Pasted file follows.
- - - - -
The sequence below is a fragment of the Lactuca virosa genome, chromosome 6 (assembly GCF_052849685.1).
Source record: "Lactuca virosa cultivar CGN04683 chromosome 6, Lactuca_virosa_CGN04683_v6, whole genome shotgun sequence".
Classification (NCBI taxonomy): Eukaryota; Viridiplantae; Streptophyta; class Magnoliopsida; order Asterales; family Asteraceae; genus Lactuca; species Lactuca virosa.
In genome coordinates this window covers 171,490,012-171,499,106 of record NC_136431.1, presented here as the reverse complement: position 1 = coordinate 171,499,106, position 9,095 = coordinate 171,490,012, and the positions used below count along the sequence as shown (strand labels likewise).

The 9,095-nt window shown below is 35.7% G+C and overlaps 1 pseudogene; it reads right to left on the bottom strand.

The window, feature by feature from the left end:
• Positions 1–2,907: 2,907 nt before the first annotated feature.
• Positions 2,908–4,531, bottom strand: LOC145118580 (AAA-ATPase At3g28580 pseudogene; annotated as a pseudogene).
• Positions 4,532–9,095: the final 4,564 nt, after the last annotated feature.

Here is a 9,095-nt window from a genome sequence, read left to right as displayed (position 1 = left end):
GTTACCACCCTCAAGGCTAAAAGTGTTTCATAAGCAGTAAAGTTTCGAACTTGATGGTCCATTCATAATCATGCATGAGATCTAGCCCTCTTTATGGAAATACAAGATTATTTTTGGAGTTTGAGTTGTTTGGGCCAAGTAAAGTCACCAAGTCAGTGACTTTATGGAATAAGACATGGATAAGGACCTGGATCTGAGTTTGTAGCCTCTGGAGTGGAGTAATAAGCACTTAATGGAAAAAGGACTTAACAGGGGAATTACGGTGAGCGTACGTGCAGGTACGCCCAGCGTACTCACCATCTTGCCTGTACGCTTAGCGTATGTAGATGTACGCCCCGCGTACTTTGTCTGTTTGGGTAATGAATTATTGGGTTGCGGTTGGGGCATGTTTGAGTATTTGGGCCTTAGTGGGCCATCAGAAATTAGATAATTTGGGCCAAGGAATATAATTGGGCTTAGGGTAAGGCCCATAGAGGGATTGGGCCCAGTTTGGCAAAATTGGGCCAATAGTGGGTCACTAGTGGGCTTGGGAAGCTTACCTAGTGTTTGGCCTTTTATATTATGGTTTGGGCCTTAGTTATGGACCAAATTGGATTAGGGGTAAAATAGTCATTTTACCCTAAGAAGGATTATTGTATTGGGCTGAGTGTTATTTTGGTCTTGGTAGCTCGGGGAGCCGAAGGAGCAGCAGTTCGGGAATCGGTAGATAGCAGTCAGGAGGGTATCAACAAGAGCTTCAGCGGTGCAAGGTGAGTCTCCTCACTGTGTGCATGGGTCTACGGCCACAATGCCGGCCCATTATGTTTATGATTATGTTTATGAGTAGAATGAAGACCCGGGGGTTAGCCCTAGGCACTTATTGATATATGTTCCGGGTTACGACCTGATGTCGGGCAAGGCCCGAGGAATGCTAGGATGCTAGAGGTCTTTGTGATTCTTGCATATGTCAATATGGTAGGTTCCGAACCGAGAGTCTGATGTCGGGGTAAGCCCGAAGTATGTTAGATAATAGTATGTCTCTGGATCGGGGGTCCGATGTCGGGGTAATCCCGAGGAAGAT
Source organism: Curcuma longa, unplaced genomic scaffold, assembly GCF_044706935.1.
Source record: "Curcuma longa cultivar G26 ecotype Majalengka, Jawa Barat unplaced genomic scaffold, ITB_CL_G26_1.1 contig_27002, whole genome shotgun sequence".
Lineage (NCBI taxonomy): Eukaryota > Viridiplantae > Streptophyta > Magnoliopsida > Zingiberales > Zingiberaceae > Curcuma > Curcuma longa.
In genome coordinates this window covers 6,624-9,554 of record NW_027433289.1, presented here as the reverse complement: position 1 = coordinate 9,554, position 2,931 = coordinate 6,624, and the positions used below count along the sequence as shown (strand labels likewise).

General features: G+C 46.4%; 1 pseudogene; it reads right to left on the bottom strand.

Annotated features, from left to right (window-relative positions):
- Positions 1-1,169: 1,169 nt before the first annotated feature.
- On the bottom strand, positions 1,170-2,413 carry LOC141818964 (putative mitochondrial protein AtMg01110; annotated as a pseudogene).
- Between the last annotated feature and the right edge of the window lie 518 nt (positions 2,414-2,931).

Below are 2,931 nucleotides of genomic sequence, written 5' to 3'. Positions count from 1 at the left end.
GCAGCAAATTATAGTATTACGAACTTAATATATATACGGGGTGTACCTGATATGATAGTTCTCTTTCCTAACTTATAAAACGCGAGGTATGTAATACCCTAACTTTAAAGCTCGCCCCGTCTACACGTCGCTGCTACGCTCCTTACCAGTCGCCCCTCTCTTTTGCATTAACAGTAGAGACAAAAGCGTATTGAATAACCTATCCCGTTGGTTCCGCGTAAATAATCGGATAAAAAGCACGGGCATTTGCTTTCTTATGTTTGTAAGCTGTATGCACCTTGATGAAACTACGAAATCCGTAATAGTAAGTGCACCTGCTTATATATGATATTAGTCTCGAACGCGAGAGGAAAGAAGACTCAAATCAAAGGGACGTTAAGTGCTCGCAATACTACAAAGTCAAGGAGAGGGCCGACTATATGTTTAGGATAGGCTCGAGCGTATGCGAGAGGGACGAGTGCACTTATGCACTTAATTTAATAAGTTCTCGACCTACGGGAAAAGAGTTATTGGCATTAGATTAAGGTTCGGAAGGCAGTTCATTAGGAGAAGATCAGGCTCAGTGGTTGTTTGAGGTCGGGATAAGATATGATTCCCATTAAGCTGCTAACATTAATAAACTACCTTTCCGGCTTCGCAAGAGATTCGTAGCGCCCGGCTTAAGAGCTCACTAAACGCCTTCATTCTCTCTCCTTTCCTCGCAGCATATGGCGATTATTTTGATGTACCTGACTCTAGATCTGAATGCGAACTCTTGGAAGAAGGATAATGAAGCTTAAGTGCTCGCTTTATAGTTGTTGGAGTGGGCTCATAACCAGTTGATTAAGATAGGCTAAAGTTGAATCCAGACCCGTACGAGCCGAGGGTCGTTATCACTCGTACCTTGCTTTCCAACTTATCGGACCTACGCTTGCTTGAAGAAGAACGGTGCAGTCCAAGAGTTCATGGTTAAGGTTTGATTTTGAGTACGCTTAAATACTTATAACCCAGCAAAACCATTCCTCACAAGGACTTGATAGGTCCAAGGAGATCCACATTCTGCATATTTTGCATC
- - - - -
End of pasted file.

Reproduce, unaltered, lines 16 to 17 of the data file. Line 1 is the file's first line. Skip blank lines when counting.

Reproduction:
General features: G+C 46.4%; 1 pseudogene; it reads right to left on the bottom strand.

Annotated features, from left to right (window-relative positions):